The Libraries at the University of Wisconsin-Madison are dedicated to the practices of social justice, diversity, and equality among our staff, students, collections, and services. We welcome all points of view and human differences, embracing these as assets to the fabric of our community. Libraries provide safe, respectful environments dedicated to collaborative and individual research, study, and learning. Any actions to intimidate, hurt, divide, or otherwise inflict harm on our community will not be tolerated.
In that spirit, the Libraries will continue to look for ways to eliminate undue hardships for the patrons who use our collections, services, and facilities. We not only encourage the use of our spaces and resources, but will continue to strive to create an inclusive, diverse, collaborative environment through our displays, events, collections, and programs.
Along with campus, the Libraries encourage our staff and students to be respectful of each other, and work together in forwarding our commitment to create an inclusive environment.
Learn more about UW-Madison Libraries’ commitment and continued work around Diversity and Inclusion here.
I stayed up late last night to watch the outcome of the presidential election, as I suspect many of you did. As in every election, there were winners and losers. But regardless of your political affiliation, I think all Americans agree that we would like to see America thrive in the future as a vibrant democracy and a world leader.
Here in our campus community, we will continue to strive to be a lively intellectual environment that is also a welcoming and inclusive place for our students, faculty, staff, alumni and friends. It is only in an environment that is safe and free from harassment that our primary mission of teaching, learning, research and service can take place.
We aim to express these values in practice every day. Many of our campus governance groups also recently affirmed a Campus Statement on Diversity, Equity and Inclusion. I want to share it here:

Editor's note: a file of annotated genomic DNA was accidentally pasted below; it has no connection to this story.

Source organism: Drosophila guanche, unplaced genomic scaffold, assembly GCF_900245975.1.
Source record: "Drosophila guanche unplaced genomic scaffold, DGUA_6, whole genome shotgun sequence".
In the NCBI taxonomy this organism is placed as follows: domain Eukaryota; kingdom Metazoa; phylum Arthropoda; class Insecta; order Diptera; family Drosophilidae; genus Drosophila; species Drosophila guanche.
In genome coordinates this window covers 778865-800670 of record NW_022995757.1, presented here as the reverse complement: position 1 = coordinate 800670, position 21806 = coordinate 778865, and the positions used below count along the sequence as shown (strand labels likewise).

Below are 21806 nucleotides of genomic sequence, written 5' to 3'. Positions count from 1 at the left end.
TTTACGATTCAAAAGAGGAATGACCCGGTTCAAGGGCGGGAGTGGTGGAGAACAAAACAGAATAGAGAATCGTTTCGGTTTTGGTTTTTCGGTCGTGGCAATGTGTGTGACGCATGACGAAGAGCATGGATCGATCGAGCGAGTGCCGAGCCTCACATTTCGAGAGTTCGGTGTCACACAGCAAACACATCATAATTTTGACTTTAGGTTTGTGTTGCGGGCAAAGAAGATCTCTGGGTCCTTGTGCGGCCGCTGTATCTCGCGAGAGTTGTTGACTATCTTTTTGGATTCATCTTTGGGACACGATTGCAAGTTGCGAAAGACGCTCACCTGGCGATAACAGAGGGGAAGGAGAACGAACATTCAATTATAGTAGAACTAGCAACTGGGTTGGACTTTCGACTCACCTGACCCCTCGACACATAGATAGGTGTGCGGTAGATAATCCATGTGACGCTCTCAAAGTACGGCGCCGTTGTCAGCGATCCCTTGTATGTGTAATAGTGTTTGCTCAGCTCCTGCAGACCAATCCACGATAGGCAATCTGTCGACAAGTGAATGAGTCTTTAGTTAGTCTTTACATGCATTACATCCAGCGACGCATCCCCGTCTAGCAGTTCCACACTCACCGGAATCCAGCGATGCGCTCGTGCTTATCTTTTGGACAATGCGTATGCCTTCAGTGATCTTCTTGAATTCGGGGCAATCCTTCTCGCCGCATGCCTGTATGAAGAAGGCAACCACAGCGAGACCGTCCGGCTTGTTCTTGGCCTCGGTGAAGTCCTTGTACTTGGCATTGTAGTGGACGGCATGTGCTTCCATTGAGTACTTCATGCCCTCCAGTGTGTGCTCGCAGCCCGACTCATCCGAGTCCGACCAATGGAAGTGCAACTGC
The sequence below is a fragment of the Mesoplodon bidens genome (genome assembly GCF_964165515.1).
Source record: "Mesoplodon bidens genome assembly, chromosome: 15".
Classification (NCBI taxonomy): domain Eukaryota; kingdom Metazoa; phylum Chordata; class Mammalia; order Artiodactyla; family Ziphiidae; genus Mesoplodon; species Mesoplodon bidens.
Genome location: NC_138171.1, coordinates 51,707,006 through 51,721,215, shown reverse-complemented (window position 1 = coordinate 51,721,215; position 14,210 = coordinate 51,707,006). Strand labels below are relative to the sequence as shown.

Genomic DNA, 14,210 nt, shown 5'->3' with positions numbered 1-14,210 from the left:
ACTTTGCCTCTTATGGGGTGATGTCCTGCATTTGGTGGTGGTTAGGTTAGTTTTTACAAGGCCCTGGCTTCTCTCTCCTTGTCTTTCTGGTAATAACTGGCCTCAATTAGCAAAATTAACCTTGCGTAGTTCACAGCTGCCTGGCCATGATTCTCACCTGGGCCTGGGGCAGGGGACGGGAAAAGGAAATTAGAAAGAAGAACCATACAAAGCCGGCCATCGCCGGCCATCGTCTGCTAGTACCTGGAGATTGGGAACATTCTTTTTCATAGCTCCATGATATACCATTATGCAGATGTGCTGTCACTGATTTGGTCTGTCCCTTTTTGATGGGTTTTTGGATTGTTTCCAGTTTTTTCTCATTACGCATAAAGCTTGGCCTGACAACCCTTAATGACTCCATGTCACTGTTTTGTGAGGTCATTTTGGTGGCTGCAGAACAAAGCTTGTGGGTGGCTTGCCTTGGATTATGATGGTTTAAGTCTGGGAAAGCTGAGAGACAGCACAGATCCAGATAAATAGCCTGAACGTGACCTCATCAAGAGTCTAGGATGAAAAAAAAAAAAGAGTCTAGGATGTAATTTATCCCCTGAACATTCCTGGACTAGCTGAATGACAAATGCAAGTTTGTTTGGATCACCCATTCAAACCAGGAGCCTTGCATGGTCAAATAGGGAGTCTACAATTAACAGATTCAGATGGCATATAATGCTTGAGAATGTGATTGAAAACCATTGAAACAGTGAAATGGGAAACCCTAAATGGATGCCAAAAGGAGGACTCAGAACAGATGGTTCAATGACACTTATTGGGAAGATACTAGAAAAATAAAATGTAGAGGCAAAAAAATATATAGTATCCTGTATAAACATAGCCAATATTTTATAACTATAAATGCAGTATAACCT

“Diversity is a source of strength, creativity, and innovation for UW-Madison. We value the contributions of each person and respect the profound ways their identity, culture, background, experience, status, abilities, and opinion enrich the university community. We commit ourselves to the pursuit of excellence in teaching, research, outreach, and diversity as inextricably linked goals.
“The University of Wisconsin-Madison fulfills its public mission by creating a welcoming and inclusive community for people from every background—people who as students, faculty, and staff serve Wisconsin and the world.”
These are ideals that we aspire to, but sometimes fail to meet. While we are taking a variety of steps to address campus climate concerns, we are a long way from becoming the community we want to be.
But there is reason for hope. Nothing happens until people get involved, and we’re seeing that:
- Student leaders are active, working for change and raising awareness.
- Faculty are more engaged than ever in campus climate issues
- Our staff has implemented innovative programs to support our community.
We have done much in recent years, via our Diversity Framework, and newer efforts chronicled on our campus climate site.
We must continue our efforts to build a stronger, more inclusive and interconnected community here at UW that can support one another and contribute to a path forward for the nation.
Close elections like we’ve just experienced can result in a range of reactions. In the coming days, I ask that people engage respectfully in debate over current events. We’re providing space for community discussions with staff on hand to listen and provide support:
- Thursday 9 a.m. to noon, Our Wisconsin Room B/C, Red Gym
- Thursday 8 a.m. to 5 p.m., Landmark Room, Union South
- Friday 8 a.m. to 10 a.m., Northwoods Room, Union South
The more inclusive, interconnected and engaged we are as a community, the stronger and more resilient we become. These efforts are a work in process. Each of us is always in the process of becoming more aware and more understanding of other perspectives. This work is never finished. But more than ever, it is vital to our campus, nation and world.